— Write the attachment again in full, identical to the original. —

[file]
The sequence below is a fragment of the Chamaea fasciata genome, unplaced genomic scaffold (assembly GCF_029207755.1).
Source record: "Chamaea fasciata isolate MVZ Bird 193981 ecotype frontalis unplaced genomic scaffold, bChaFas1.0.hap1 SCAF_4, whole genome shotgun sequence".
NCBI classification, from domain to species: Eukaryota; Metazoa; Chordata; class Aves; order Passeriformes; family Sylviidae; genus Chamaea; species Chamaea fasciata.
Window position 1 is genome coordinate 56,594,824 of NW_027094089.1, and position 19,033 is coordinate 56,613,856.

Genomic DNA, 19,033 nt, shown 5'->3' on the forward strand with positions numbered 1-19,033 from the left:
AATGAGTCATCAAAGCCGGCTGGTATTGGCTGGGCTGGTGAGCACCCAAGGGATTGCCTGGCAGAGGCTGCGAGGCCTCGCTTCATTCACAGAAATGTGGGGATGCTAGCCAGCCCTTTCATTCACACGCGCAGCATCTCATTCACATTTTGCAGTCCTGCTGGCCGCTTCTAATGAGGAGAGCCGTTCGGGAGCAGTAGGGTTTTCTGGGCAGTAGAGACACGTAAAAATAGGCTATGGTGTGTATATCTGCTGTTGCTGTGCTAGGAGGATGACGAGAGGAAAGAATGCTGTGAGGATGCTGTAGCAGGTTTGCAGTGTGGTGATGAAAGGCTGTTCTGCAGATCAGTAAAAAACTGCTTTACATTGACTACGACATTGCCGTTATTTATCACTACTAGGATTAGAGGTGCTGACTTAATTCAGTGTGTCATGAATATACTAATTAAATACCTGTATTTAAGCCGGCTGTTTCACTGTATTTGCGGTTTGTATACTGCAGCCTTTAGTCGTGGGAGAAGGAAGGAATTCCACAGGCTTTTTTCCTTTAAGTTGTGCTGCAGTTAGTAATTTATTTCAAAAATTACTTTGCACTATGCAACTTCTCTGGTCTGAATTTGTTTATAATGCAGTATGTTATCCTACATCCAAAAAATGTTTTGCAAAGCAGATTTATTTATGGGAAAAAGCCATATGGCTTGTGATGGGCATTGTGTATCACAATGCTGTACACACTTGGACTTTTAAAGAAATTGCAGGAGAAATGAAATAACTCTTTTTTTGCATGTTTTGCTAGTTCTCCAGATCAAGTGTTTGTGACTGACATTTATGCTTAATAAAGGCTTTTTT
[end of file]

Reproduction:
The sequence below is a fragment of the Chamaea fasciata genome, unplaced genomic scaffold (assembly GCF_029207755.1).
Source record: "Chamaea fasciata isolate MVZ Bird 193981 ecotype frontalis unplaced genomic scaffold, bChaFas1.0.hap1 SCAF_4, whole genome shotgun sequence".
NCBI classification, from domain to species: Eukaryota; Metazoa; Chordata; class Aves; order Passeriformes; family Sylviidae; genus Chamaea; species Chamaea fasciata.
Window position 1 is genome coordinate 56,594,824 of NW_027094089.1, and position 19,033 is coordinate 56,613,856.

Genomic DNA, 19,033 nt, shown 5'->3' on the forward strand with positions numbered 1-19,033 from the left:
AATGAGTCATCAAAGCCGGCTGGTATTGGCTGGGCTGGTGAGCACCCAAGGGATTGCCTGGCAGAGGCTGCGAGGCCTCGCTTCATTCACAGAAATGTGGGGATGCTAGCCAGCCCTTTCATTCACACGCGCAGCATCTCATTCACATTTTGCAGTCCTGCTGGCCGCTTCTAATGAGGAGAGCCGTTCGGGAGCAGTAGGGTTTTCTGGGCAGTAGAGACACGTAAAAATAGGCTATGGTGTGTATATCTGCTGTTGCTGTGCTAGGAGGATGACGAGAGGAAAGAATGCTGTGAGGATGCTGTAGCAGGTTTGCAGTGTGGTGATGAAAGGCTGTTCTGCAGATCAGTAAAAAACTGCTTTACATTGACTACGACATTGCCGTTATTTATCACTACTAGGATTAGAGGTGCTGACTTAATTCAGTGTGTCATGAATATACTAATTAAATACCTGTATTTAAGCCGGCTGTTTCACTGTATTTGCGGTTTGTATACTGCAGCCTTTAGTCGTGGGAGAAGGAAGGAATTCCACAGGCTTTTTTCCTTTAAGTTGTGCTGCAGTTAGTAATTTATTTCAAAAATTACTTTGCACTATGCAACTTCTCTGGTCTGAATTTGTTTATAATGCAGTATGTTATCCTACATCCAAAAAATGTTTTGCAAAGCAGATTTATTTATGGGAAAAAGCCATATGGCTTGTGATGGGCATTGTGTATCACAATGCTGTACACACTTGGACTTTTAAAGAAATTGCAGGAGAAATGAAATAACTCTTTTTTTGCATGTTTTGCTAGTTCTCCAGATCAAGTGTTTGTGACTGACATTTATGCTTAATAAAGGCTTTTTT